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  #1  
Old February 6, 2010, 05:24 PM
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Default 5th Amendment Declared Illegal by the SC

I haven't seen much discussion of the recent Supreme Court decision upholding the High Court verdict ruling the 5th Amendment (the one which attempted to make all amendments, additions, modifications, substitutions and omissions made in the constitution during the 1975-1979 Martial Law administration binding) illegal, albeit with some modifications. In general, I agree with the decision, and it will be particularly gratifying for me to see the omitted Article 12 (Secularism and Freedom of Religion) reinstated. As for effectively declaring the 1975-1979 Martial Law administrations and the actions taken illegal, I don't think anyone, other than those who go out of their way to see it as a slap in the face of Zia, will be bothered (note that Zia's administration after the February 1979 General Election is considered legal). And the Indemnity Act is now moot anyway.

Not suprisingly, the original HC verdict appeared to have left in the provisions of the 5th Amendment which deleted the provisions of the 4th Amendment (the one by Mujib in 1975 by which a presidential form of government was introduced in place of the parliamentary system, a one-party system was introduced in place of a multi-party system, the powers of the Parliament were curtailed, the Judiciary lost much of its independence, and the Supreme Court was deprived of its jurisdiction over the protection and enforcement of fundamental rights).

This decision will, I think, bring back the four basic principles of the 1972 Constitution: Bangali (Bengali) nationalism, Democracy, Socialism, and Secularism. I don't think the Socialism clause is anything to worry about -- I mean, the Chinese and Indians are essentially capitalist in how they function, despite having "socialism" enshrined in their constitution. My only little concern with Bengali nationalism is in how it might affect our non-Bengali citizens (the Chakmas, Saotals, Monipuris, Garos, Murangs, etc.), and whether it might have a tendency to render them second-class citizens; I personally prefer a Bengali cultural identity overlapping with Bangladeshi nationalism.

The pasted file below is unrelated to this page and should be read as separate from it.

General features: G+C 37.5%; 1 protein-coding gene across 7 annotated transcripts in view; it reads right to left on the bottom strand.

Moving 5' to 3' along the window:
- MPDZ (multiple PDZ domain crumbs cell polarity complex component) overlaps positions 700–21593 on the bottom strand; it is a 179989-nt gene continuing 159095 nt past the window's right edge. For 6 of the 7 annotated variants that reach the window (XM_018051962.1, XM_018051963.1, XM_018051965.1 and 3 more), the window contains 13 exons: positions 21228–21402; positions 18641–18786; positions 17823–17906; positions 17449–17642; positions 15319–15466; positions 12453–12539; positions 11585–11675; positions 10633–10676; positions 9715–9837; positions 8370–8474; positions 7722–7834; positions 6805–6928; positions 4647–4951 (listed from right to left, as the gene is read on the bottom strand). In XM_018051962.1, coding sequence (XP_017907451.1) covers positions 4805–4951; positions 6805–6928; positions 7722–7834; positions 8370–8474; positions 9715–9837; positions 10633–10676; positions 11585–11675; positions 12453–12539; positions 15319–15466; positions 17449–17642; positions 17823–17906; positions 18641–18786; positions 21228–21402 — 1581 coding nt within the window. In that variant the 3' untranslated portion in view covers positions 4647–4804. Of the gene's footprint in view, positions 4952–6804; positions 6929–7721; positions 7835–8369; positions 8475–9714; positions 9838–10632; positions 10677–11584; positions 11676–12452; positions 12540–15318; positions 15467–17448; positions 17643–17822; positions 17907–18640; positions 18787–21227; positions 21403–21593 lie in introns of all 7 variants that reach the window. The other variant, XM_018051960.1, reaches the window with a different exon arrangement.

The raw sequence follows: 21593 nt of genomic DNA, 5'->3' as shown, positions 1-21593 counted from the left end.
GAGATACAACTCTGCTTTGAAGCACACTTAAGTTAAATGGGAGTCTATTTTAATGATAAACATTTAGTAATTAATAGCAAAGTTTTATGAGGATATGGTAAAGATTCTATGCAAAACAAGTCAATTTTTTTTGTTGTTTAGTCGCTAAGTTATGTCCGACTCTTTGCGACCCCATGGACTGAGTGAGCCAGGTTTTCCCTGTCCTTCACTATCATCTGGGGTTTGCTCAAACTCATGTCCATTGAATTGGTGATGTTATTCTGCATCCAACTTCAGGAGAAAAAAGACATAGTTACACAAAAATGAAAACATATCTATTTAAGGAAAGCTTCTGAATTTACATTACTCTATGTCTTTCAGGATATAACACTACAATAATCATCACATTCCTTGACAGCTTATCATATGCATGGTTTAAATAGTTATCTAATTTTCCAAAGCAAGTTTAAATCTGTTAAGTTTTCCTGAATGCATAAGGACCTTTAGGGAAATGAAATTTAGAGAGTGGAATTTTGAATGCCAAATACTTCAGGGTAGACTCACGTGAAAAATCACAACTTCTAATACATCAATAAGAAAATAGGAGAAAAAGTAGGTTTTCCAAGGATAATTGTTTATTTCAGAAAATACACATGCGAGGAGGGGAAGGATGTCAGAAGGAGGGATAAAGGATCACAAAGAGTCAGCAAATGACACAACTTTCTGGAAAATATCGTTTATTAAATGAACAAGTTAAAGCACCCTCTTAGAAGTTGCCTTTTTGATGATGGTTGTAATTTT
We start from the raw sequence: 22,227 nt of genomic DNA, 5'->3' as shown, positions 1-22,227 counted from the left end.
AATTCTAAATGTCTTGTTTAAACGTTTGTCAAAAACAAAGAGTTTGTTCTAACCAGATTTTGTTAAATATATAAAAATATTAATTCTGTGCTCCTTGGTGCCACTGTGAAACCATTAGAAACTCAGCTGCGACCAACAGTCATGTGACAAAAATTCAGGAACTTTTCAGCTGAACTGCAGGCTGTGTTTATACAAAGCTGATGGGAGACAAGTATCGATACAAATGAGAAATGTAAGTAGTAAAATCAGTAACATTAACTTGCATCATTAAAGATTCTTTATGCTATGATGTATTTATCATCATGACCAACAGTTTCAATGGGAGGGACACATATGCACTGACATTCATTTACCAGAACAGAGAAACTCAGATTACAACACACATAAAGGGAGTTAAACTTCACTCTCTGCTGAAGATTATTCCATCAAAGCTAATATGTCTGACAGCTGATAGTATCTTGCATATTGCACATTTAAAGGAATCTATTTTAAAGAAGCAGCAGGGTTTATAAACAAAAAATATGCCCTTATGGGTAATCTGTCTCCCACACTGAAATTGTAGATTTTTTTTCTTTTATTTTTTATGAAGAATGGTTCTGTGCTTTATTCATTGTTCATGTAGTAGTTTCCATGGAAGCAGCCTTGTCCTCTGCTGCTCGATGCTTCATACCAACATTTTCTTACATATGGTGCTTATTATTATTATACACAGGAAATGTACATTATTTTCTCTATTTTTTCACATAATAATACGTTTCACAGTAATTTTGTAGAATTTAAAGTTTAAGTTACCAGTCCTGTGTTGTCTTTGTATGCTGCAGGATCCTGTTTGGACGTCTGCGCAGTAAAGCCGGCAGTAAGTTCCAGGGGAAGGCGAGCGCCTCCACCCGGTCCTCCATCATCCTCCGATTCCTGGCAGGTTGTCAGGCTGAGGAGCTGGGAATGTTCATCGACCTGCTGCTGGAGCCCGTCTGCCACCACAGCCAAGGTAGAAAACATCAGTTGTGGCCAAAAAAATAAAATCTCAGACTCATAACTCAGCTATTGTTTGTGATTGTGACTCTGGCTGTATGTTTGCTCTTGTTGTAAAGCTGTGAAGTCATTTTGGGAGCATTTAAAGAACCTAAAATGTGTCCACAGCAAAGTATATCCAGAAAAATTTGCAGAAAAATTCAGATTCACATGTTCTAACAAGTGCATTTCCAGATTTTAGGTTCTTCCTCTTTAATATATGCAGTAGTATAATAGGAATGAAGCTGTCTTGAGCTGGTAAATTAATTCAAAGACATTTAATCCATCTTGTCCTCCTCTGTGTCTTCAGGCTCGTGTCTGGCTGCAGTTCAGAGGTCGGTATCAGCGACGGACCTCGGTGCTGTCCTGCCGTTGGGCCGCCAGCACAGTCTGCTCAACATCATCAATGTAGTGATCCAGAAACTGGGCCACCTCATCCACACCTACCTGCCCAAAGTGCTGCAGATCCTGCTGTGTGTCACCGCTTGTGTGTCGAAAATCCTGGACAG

I have already mentioned how glad I am to see secularism and freedom of religion back. I hope, however, that it will not be taken as carte blanche by our current administration to ban political groups with religion-based platforms (yes, I am talking about Jamaat, and to a lesser extent, the Muslim League) from running in our elections. Make no mistake, I have no love for these groups; but outlawing them runs the risk of having them go underground, putting on injured airs and gaining sympathy, and inciting terrorist activities. Given their abysmal record in winning seats in the elections, I would much rather have them out in public where we can keep an eye on them. But, by all means, prosecute the collaborators and rajakars. I suspect this decision opens the door once again to finding them and trying them.

Caveat: I am not a lawyer, and my interpretations are what I could make out by reading the relevant news items; I might well be quite mistaken.

Some links of interest:
The Constitution
Amendments
HC Verdict Summary
Constitution to get back on '72 track
After 5th Amendment, Constitution lost basic character
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Last edited by shaad; February 6, 2010 at 05:42 PM..
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  #2  
Old February 6, 2010, 05:37 PM
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Totally, I agree with you Shaad bhai, pretty much every points you made regarding this.
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  #3  
Old February 7, 2010, 12:04 AM
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I do not agree with Bangalee nationalism. We are Bangladeshi. Bangalees are those who speak Bangla e.g. all Bangladeshi and All indian bangla speaking people.

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Old February 7, 2010, 01:58 PM
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I agree with Shaad bhai especially about Bengali nationalism which should rather be Bangladeshi nationalism. I have always been a supporter of secularism and glad to see it being restored...just hope it is implemented.
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Old February 7, 2010, 03:04 PM
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Secularism and Nationalism- two of the most sensitive issues in BD. AL better take the safe route by not touching those issues in the constitution. Going back to Bengali nationalism and restoring secularism might cost them votes next election.
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Old February 7, 2010, 03:31 PM